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Bruins take a step back on the power play

Torey Krug, whose presence on the power play this season had seemed to be a harbinger of better things, said, “We didn’t score goals. That’s what we’re judged on.”

Matthew J. Lee/Globe staff

Torey Krug, whose presence on the power play this season had seemed to be a harbinger of better things, said, “We didn’t score goals. That’s what we’re judged on.”

And it all started out so well. The Bruins began the season with two power-play goals in their second game, against Detroit, and it seemed as if the team finally had solved its problems with the man-advantage. But three games later, the Bruins still have just those two goals.

“At the end of the day, the main thing of a power play is that you have to score, and we’re not doing that, so you can’t be happy with it,” coach Claude Julien said.

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Echoed defenseman Torey Krug, whose presence on the power play this season had seemed to be a harbinger of better things, “We didn’t score goals. That’s what we’re judged on.

“They can say we had great puck movement, but that doesn’t matter because our job is to score goals and get momentum for our team.”

One of the main issues is overpassing, which has affected the team both at even strength and on the man advantage. The Bruins of late are having trouble finishing, despite spending significant time in the offensive zone. But the problem is magnified on the power play, where the Bruins are down to 2 for 19 (10.5 percent) after starting 2 for 7, going scoreless in their last 12 chances. In fact, they have as many shorthanded goals as they have power-play goals.

“It seems to be a tendency of whoever is out there on the power play,” Krug said. “We like to make the pretty play, and sometimes that’s not what it takes. It’s just something ugly, get it to the net, and let those guys go to work.”

Against the Red Wings Monday, the Bruins had a five-on-three opportunity for 1:53 — a chance to get back into a game they trailed by two goals — and they couldn’t capitalize. It seemed like they were officially back to the old days, the days in which the power play had almost become a disadvantage.

“I just think the finish hasn’t really been there since that game,” Milan Lucic said before Monday’s game. “Maybe we’re passing a little too much when we should be shooting.”

He said then that the mind-set for the team was to get more pucks on net. But that didn’t yield any results. Instead, the Bruins went 0 for 5 on the power play, failing to convert on a team they previously had been successful against, as the Red Wings blocked a whopping 22 shots.

There were many shots, but Julien acknowledged, “Some of our guys that are good shooters probably aren’t shooting as well as we’d like them to be.

“We’re not putting the puck in the net on our power play. It doesn’t matter who it is, you’ve seen other guys go on the power play and it seems to be a team thing right now and we’re fighting to score goals.”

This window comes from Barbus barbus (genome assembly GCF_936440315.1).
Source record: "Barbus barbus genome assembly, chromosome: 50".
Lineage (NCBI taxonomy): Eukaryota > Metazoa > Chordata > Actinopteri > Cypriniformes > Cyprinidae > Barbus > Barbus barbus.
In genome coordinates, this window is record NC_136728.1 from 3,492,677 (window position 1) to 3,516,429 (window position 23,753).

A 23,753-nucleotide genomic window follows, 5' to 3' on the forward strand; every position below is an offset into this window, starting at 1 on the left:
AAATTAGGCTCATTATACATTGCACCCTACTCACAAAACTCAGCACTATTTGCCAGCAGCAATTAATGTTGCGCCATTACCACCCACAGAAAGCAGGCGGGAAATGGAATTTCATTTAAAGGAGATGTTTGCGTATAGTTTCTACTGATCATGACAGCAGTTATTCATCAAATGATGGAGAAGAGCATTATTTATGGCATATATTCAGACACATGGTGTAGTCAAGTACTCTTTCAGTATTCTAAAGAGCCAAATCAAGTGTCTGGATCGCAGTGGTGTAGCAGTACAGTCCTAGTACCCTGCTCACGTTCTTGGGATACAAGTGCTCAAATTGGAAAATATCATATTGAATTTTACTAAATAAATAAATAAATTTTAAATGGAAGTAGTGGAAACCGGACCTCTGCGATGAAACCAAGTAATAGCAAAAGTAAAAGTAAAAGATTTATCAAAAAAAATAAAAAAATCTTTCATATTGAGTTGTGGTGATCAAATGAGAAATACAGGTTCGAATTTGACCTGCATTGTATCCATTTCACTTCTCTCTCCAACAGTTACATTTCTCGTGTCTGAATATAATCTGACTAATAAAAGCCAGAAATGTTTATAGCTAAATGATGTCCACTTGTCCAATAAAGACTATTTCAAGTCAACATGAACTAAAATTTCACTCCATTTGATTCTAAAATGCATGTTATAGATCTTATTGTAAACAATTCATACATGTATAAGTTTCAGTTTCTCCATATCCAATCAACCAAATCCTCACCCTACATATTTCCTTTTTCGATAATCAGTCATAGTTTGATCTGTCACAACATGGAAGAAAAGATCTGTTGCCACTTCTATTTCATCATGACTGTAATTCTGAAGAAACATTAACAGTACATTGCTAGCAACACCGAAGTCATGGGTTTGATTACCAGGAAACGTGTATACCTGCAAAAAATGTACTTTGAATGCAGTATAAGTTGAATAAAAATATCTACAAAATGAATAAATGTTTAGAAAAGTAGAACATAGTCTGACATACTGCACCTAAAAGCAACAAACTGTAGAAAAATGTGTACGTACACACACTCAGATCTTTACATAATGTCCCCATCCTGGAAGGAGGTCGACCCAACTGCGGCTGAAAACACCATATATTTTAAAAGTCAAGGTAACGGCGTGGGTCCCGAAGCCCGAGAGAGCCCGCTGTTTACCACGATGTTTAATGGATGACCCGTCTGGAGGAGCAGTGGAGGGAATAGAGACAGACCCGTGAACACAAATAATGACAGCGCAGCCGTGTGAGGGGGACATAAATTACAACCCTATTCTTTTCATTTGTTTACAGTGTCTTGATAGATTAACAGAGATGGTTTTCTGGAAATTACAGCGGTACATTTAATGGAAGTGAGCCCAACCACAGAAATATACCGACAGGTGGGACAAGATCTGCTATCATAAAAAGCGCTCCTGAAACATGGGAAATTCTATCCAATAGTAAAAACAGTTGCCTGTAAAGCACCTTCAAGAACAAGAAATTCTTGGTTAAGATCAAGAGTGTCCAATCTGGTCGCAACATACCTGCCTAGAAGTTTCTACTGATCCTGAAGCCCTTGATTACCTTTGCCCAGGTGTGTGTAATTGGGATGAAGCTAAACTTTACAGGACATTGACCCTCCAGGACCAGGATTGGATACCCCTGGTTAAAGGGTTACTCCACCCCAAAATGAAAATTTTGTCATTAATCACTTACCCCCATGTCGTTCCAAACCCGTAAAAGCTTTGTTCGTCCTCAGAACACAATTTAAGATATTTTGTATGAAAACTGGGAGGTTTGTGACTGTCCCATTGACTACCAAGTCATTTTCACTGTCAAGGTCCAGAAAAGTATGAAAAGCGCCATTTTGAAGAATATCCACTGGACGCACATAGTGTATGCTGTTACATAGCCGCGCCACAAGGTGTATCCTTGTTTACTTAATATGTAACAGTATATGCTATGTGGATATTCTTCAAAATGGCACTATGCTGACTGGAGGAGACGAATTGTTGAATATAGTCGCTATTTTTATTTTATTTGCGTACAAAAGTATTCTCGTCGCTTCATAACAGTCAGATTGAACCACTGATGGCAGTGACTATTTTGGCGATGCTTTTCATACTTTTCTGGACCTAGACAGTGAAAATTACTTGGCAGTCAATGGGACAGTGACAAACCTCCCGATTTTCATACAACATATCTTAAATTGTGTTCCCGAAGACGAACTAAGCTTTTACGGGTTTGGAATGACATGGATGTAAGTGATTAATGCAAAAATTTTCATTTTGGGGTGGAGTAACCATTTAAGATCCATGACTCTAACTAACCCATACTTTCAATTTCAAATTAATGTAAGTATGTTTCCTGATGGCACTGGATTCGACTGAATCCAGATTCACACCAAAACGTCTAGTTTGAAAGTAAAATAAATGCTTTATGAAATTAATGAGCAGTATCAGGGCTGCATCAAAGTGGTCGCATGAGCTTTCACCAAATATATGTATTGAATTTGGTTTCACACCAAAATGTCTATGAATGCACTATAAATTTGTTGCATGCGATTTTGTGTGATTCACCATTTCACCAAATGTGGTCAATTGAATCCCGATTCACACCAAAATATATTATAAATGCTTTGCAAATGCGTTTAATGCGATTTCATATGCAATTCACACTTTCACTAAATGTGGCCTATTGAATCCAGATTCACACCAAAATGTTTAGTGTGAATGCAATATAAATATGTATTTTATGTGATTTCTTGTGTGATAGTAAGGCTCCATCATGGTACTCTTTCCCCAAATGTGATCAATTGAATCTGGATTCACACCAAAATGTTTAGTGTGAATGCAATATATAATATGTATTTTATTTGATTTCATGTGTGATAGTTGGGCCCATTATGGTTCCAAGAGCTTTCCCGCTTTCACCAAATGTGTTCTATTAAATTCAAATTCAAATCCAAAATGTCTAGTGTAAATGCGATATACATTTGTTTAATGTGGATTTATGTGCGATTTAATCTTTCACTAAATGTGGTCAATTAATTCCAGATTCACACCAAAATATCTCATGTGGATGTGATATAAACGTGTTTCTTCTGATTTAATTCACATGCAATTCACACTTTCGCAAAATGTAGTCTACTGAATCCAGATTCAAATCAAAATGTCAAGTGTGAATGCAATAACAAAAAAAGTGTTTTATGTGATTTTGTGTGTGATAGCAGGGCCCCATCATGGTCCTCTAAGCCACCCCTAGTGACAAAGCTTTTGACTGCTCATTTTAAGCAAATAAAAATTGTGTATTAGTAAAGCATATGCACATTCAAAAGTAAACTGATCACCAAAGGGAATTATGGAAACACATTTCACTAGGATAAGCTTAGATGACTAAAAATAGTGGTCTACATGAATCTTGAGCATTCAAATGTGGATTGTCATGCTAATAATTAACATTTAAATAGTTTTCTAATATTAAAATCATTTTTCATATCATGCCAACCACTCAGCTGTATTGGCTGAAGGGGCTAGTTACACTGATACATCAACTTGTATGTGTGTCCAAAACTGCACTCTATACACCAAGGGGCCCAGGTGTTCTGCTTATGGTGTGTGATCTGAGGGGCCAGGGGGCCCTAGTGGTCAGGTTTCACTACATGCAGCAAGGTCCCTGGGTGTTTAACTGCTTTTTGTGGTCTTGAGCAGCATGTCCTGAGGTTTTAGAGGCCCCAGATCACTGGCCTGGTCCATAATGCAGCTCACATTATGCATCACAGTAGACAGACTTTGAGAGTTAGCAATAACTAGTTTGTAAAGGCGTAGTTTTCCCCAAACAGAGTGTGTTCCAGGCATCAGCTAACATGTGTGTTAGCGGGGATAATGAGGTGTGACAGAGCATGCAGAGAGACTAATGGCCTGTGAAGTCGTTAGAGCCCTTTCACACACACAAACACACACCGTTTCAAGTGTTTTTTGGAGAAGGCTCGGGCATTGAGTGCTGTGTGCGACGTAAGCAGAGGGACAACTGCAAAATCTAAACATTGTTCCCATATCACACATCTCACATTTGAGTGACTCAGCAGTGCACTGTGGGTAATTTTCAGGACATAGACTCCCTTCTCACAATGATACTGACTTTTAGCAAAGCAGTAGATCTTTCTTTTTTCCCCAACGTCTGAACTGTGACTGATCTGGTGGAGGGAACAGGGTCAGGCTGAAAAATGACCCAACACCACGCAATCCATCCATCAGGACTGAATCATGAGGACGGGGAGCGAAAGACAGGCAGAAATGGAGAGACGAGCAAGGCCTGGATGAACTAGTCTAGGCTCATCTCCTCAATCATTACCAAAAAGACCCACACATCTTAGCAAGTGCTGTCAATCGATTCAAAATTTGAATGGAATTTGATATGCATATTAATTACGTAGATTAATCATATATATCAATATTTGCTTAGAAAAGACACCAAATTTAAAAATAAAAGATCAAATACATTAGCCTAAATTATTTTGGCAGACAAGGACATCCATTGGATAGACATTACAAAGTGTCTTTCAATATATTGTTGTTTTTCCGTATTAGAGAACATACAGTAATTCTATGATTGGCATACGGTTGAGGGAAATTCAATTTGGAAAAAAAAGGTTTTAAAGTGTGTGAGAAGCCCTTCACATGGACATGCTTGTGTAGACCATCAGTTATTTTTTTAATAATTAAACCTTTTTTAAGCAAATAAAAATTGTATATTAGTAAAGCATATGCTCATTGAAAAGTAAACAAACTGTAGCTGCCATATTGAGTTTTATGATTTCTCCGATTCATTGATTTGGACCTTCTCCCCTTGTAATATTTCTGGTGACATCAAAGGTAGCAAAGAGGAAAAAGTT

There are chances, which is a positive. They’re just not going in.

The Bruins understand what they need to do. They just need to find a way to do it.

“The more you move, the more you open up passing lanes,” Krug said. “The more you shoot the puck, the more passing lanes appear. We’ve just got to do a better job of scoring goals. We had the chances. That’s it.”

Instant chemistry

After all the talk in preseason about developing chemistry on the lines, Julien turned that on its head when he switched up the lines Saturday against Columbus — and it paid immediate dividends.

Reilly Smith was moved to the second line with Patrice Bergeron and Loui Eriksson, and the trio was responsible for a goal against the Blue Jackets, followed by another Monday against the Red Wings.

“You’ve just got to go and try to play,” Bergeron said. “You can’t really think too much when you have a new linemate right away. It’s about just trying to play your game and have everyone try to adjust, I guess, on the fly and just make the best happen.

“I thought it was actually a good period for us when Smitty came on our line. He’s a very fast player and he’s made some great plays. It’s just about playing your game. You can’t think too much. You’ve got to go out there and just do it, what’s best that you think for your team.”

So does that mean developing chemistry is overrated?

“I don’t think so,” Bergeron said. “I think it’s about finding ways to adjust to one another and just playing your game. I think that’s the bottom line is playing your game and having everyone do that and then we’ll find a way.”

The rust factor

The Bruins are still trying to figure out the defensive rotation as they go, but Matt Bartkowski has been in for the past two games and Dougie Hamilton out. That’s a difficult situation for Hamilton, who needs development time on the ice. Bartkowski looked rusty in his first game, but he improved Monday. “He was better today than he was the other day, so that’s what you want to see from a player,” Julien said. “And he hadn’t played in a while and just because he missed three games, it’s more about the length of time that he missed more than anything else. So our games are getting a little closer now so hopefully the guys that come into the lineup won’t be as rusty.” . . . The Bruins were off Tuesday. They will practice Wednesday at the BB&T Center in Sunrise, Fla., before facing Tim Thomas’s Panthers Thursday.

Amalie Benjamin can be reached at abenjamin@globe.com. Follow her on Twitter @amaliebenjamin.
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